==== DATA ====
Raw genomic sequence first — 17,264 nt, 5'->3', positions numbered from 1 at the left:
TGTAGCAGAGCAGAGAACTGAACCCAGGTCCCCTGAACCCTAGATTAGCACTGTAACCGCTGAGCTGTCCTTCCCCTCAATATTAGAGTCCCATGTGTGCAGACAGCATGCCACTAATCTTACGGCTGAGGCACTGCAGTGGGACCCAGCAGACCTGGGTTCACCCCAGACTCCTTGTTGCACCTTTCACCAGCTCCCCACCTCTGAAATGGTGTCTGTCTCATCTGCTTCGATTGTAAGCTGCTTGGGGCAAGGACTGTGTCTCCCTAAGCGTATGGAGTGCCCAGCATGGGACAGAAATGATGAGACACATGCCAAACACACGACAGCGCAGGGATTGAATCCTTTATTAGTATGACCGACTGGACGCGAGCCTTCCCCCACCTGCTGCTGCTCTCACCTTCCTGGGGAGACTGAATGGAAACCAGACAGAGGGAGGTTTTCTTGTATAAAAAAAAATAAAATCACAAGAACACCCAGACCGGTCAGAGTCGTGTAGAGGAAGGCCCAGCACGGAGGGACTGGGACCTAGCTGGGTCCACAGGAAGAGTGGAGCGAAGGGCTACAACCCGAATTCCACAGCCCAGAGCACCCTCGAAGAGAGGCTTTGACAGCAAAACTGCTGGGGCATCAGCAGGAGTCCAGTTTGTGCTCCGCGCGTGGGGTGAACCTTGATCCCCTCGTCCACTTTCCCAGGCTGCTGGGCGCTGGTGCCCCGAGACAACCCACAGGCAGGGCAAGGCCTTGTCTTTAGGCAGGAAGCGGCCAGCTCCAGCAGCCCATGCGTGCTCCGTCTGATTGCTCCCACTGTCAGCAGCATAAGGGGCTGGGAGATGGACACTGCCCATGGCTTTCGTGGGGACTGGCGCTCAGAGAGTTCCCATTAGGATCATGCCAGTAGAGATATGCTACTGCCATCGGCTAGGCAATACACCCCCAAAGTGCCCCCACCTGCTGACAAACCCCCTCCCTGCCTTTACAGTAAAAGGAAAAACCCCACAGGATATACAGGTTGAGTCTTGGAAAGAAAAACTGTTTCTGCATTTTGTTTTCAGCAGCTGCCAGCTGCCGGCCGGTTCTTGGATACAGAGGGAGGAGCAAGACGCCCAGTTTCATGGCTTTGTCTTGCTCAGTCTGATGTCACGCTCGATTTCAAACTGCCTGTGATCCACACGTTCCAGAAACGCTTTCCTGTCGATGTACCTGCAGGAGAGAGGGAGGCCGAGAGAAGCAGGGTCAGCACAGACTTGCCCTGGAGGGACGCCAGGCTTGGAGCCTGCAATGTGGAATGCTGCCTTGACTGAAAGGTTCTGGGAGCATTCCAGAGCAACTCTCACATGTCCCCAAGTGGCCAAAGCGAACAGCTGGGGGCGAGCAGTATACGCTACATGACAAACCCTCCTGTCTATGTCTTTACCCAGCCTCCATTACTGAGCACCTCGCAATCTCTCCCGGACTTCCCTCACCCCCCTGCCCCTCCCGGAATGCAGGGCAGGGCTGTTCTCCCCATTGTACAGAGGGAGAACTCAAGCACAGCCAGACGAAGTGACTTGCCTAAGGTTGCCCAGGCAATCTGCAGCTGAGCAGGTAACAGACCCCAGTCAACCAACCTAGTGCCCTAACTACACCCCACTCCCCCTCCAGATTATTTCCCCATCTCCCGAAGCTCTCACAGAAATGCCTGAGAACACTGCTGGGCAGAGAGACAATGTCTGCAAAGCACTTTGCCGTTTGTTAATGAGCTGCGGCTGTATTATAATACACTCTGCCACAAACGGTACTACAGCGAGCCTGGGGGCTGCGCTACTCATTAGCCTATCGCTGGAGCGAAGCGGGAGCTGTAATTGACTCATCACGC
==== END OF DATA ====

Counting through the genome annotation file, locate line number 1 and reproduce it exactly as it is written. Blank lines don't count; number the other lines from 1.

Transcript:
Raw genomic sequence first — 17,264 nt, 5'->3', positions numbered from 1 at the left: